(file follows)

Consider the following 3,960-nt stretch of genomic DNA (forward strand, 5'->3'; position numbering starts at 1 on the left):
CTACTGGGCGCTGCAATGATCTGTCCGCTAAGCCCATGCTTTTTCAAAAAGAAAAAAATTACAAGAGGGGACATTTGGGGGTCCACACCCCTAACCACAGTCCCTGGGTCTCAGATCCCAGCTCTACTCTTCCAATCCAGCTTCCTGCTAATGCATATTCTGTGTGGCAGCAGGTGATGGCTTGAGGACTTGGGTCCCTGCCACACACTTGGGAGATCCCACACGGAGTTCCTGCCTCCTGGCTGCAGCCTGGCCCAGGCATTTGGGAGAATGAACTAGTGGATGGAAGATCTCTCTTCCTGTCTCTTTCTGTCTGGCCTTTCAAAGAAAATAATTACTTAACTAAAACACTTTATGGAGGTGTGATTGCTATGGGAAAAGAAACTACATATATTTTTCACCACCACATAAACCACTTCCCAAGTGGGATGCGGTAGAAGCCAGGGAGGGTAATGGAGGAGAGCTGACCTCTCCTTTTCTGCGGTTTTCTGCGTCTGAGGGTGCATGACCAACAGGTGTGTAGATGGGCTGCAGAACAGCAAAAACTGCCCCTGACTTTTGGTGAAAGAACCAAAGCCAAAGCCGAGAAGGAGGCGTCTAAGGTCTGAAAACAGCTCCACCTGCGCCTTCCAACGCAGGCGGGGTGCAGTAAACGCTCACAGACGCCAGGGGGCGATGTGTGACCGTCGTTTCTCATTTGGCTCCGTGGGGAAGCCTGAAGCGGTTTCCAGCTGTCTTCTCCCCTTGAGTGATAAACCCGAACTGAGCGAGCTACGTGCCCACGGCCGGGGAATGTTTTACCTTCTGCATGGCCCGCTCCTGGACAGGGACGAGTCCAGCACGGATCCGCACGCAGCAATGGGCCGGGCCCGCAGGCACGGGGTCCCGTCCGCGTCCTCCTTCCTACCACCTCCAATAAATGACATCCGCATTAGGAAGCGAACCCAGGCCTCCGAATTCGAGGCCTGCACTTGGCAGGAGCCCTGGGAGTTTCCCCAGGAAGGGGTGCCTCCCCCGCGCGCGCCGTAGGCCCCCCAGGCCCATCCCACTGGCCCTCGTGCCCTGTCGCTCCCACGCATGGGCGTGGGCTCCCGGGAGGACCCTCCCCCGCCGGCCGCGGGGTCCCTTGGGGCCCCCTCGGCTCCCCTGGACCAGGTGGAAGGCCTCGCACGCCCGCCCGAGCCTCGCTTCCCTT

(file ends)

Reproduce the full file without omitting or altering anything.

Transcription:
Consider the following 3,960-nt stretch of genomic DNA (forward strand, 5'->3'; position numbering starts at 1 on the left):
CTACTGGGCGCTGCAATGATCTGTCCGCTAAGCCCATGCTTTTTCAAAAAGAAAAAAATTACAAGAGGGGACATTTGGGGGTCCACACCCCTAACCACAGTCCCTGGGTCTCAGATCCCAGCTCTACTCTTCCAATCCAGCTTCCTGCTAATGCATATTCTGTGTGGCAGCAGGTGATGGCTTGAGGACTTGGGTCCCTGCCACACACTTGGGAGATCCCACACGGAGTTCCTGCCTCCTGGCTGCAGCCTGGCCCAGGCATTTGGGAGAATGAACTAGTGGATGGAAGATCTCTCTTCCTGTCTCTTTCTGTCTGGCCTTTCAAAGAAAATAATTACTTAACTAAAACACTTTATGGAGGTGTGATTGCTATGGGAAAAGAAACTACATATATTTTTCACCACCACATAAACCACTTCCCAAGTGGGATGCGGTAGAAGCCAGGGAGGGTAATGGAGGAGAGCTGACCTCTCCTTTTCTGCGGTTTTCTGCGTCTGAGGGTGCATGACCAACAGGTGTGTAGATGGGCTGCAGAACAGCAAAAACTGCCCCTGACTTTTGGTGAAAGAACCAAAGCCAAAGCCGAGAAGGAGGCGTCTAAGGTCTGAAAACAGCTCCACCTGCGCCTTCCAACGCAGGCGGGGTGCAGTAAACGCTCACAGACGCCAGGGGGCGATGTGTGACCGTCGTTTCTCATTTGGCTCCGTGGGGAAGCCTGAAGCGGTTTCCAGCTGTCTTCTCCCCTTGAGTGATAAACCCGAACTGAGCGAGCTACGTGCCCACGGCCGGGGAATGTTTTACCTTCTGCATGGCCCGCTCCTGGACAGGGACGAGTCCAGCACGGATCCGCACGCAGCAATGGGCCGGGCCCGCAGGCACGGGGTCCCGTCCGCGTCCTCCTTCCTACCACCTCCAATAAATGACATCCGCATTAGGAAGCGAACCCAGGCCTCCGAATTCGAGGCCTGCACTTGGCAGGAGCCCTGGGAGTTTCCCCAGGAAGGGGTGCCTCCCCCGCGCGCGCCGTAGGCCCCCCAGGCCCATCCCACTGGCCCTCGTGCCCTGTCGCTCCCACGCATGGGCGTGGGCTCCCGGGAGGACCCTCCCCCGCCGGCCGCGGGGTCCCTTGGGGCCCCCTCGGCTCCCCTGGACCAGGTGGAAGGCCTCGCACGCCCGCCCGAGCCTCGCTTCCCTT